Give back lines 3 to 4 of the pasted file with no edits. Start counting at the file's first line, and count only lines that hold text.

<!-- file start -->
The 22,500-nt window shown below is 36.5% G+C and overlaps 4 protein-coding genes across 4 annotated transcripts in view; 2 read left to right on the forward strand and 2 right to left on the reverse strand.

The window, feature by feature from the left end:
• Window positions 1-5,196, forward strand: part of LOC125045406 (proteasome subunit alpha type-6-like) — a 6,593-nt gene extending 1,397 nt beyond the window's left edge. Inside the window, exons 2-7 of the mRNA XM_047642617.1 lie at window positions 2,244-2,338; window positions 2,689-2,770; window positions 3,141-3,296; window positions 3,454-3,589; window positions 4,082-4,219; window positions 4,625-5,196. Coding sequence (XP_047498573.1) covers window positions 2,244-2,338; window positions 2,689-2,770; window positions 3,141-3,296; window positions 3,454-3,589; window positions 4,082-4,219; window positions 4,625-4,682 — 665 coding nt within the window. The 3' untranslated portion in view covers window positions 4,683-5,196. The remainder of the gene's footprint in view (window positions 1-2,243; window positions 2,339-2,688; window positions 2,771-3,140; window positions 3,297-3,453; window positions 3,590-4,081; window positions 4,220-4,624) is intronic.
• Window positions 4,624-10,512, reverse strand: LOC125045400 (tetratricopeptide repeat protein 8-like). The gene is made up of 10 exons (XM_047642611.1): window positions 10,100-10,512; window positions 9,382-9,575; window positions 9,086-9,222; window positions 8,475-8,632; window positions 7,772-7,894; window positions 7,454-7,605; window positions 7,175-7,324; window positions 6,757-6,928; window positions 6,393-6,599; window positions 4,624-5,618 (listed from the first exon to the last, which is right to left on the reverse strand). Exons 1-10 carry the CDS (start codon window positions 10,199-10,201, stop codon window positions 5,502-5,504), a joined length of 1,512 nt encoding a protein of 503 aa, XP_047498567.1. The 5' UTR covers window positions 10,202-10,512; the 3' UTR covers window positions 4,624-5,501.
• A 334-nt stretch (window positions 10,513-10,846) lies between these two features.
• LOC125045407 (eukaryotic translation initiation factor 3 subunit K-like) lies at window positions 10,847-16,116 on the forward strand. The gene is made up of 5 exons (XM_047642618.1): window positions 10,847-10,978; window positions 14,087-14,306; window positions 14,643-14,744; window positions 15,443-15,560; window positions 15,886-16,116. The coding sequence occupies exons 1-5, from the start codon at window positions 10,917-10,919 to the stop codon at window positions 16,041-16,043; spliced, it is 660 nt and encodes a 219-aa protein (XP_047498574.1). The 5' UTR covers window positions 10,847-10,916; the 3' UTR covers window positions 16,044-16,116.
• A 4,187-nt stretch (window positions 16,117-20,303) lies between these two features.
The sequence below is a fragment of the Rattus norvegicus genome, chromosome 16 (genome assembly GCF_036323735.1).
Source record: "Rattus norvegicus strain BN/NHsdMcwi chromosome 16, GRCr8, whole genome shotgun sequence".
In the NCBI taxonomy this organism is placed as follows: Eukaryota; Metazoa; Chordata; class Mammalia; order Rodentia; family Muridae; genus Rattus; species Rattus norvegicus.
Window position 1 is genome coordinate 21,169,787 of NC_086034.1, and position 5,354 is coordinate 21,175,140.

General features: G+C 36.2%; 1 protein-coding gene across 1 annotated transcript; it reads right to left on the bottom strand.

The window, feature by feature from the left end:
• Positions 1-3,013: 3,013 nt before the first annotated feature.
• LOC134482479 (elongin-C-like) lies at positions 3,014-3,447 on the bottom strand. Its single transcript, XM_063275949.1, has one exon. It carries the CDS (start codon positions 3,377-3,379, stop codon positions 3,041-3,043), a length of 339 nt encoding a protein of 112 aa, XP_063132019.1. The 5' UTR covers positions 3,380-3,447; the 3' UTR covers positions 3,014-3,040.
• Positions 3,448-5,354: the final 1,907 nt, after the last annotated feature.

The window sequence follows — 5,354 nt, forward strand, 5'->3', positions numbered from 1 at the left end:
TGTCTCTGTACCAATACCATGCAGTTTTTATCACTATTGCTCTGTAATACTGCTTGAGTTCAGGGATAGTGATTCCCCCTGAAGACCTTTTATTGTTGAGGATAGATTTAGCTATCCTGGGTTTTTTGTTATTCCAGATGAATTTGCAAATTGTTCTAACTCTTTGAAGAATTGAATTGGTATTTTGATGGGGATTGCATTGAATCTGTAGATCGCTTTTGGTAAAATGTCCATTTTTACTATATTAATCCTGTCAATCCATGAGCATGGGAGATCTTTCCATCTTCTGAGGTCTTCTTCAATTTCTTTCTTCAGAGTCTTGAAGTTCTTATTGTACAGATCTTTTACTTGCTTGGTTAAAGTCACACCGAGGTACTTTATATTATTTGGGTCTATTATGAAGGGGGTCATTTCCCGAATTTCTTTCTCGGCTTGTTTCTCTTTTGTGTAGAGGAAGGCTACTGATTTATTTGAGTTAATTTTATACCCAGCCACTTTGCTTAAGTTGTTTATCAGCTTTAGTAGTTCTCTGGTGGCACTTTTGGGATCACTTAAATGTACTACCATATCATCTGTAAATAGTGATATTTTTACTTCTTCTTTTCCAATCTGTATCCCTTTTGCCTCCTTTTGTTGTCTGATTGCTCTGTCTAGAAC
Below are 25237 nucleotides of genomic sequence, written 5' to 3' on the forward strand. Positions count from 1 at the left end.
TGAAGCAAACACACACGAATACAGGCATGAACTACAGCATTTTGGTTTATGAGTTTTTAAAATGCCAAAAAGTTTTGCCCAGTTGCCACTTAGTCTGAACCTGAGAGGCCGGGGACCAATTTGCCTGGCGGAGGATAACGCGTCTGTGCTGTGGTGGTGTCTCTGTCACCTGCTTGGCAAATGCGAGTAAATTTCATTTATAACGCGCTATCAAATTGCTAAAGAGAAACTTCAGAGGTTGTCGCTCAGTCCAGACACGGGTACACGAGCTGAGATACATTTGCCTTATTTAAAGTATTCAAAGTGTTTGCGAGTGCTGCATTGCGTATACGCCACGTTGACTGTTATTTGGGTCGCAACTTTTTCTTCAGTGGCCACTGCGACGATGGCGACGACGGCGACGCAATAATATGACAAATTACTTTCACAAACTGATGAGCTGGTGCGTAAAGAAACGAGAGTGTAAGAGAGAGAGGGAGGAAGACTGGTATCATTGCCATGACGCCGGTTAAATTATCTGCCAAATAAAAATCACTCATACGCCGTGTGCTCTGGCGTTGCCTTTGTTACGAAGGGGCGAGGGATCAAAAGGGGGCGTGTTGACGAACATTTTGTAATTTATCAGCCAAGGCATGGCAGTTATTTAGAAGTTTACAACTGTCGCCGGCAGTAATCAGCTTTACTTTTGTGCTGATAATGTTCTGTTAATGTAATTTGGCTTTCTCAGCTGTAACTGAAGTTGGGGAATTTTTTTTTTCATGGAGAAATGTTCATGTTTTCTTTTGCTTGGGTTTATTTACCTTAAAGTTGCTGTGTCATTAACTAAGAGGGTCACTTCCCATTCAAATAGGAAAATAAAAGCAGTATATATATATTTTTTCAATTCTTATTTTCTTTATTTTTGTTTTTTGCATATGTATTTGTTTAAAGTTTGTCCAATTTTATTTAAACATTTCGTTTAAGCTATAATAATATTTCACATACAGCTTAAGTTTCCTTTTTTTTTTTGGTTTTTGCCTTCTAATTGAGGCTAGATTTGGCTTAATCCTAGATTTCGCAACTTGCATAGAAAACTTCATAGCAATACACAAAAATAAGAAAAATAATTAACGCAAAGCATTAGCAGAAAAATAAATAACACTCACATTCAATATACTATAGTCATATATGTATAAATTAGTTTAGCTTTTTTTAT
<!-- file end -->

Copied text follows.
• Window positions 1-5,196, forward strand: part of LOC125045406 (proteasome subunit alpha type-6-like) — a 6,593-nt gene extending 1,397 nt beyond the window's left edge. Inside the window, exons 2-7 of the mRNA XM_047642617.1 lie at window positions 2,244-2,338; window positions 2,689-2,770; window positions 3,141-3,296; window positions 3,454-3,589; window positions 4,082-4,219; window positions 4,625-5,196. Coding sequence (XP_047498573.1) covers window positions 2,244-2,338; window positions 2,689-2,770; window positions 3,141-3,296; window positions 3,454-3,589; window positions 4,082-4,219; window positions 4,625-4,682 — 665 coding nt within the window. The 3' untranslated portion in view covers window positions 4,683-5,196. The remainder of the gene's footprint in view (window positions 1-2,243; window positions 2,339-2,688; window positions 2,771-3,140; window positions 3,297-3,453; window positions 3,590-4,081; window positions 4,220-4,624) is intronic.
• Window positions 4,624-10,512, reverse strand: LOC125045400 (tetratricopeptide repeat protein 8-like). The gene is made up of 10 exons (XM_047642611.1): window positions 10,100-10,512; window positions 9,382-9,575; window positions 9,086-9,222; window positions 8,475-8,632; window positions 7,772-7,894; window positions 7,454-7,605; window positions 7,175-7,324; window positions 6,757-6,928; window positions 6,393-6,599; window positions 4,624-5,618 (listed from the first exon to the last, which is right to left on the reverse strand). Exons 1-10 carry the CDS (start codon window positions 10,199-10,201, stop codon window positions 5,502-5,504), a joined length of 1,512 nt encoding a protein of 503 aa, XP_047498567.1. The 5' UTR covers window positions 10,202-10,512; the 3' UTR covers window positions 4,624-5,501.